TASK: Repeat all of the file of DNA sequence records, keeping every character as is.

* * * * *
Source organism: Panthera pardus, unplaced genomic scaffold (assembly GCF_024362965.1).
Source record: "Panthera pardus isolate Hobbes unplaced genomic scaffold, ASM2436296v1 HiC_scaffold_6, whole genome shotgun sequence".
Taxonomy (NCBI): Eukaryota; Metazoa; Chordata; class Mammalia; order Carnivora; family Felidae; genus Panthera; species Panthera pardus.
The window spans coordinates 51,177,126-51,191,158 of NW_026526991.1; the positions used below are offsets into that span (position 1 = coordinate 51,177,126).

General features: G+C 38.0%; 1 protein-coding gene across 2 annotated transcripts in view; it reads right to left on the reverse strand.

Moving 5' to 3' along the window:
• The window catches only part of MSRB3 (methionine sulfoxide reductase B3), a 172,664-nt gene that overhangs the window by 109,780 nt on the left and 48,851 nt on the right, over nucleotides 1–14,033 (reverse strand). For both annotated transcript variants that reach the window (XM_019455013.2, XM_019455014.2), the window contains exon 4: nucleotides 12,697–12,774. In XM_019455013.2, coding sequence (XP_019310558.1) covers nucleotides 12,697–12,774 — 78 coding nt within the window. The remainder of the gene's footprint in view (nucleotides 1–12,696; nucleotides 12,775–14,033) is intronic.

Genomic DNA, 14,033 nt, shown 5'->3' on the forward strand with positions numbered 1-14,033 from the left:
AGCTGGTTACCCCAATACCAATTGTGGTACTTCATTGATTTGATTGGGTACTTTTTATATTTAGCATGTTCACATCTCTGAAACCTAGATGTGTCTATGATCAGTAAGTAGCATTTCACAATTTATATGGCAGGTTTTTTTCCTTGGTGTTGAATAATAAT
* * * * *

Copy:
Source organism: Panthera pardus, unplaced genomic scaffold (assembly GCF_024362965.1).
Source record: "Panthera pardus isolate Hobbes unplaced genomic scaffold, ASM2436296v1 HiC_scaffold_6, whole genome shotgun sequence".
Taxonomy (NCBI): Eukaryota; Metazoa; Chordata; class Mammalia; order Carnivora; family Felidae; genus Panthera; species Panthera pardus.
The window spans coordinates 51,177,126-51,191,158 of NW_026526991.1; the positions used below are offsets into that span (position 1 = coordinate 51,177,126).

General features: G+C 38.0%; 1 protein-coding gene across 2 annotated transcripts in view; it reads right to left on the reverse strand.

Moving 5' to 3' along the window:
• The window catches only part of MSRB3 (methionine sulfoxide reductase B3), a 172,664-nt gene that overhangs the window by 109,780 nt on the left and 48,851 nt on the right, over nucleotides 1–14,033 (reverse strand). For both annotated transcript variants that reach the window (XM_019455013.2, XM_019455014.2), the window contains exon 4: nucleotides 12,697–12,774. In XM_019455013.2, coding sequence (XP_019310558.1) covers nucleotides 12,697–12,774 — 78 coding nt within the window. The remainder of the gene's footprint in view (nucleotides 1–12,696; nucleotides 12,775–14,033) is intronic.

Genomic DNA, 14,033 nt, shown 5'->3' on the forward strand with positions numbered 1-14,033 from the left:
AGCTGGTTACCCCAATACCAATTGTGGTACTTCATTGATTTGATTGGGTACTTTTTATATTTAGCATGTTCACATCTCTGAAACCTAGATGTGTCTATGATCAGTAAGTAGCATTTCACAATTTATATGGCAGGTTTTTTTCCTTGGTGTTGAATAATAAT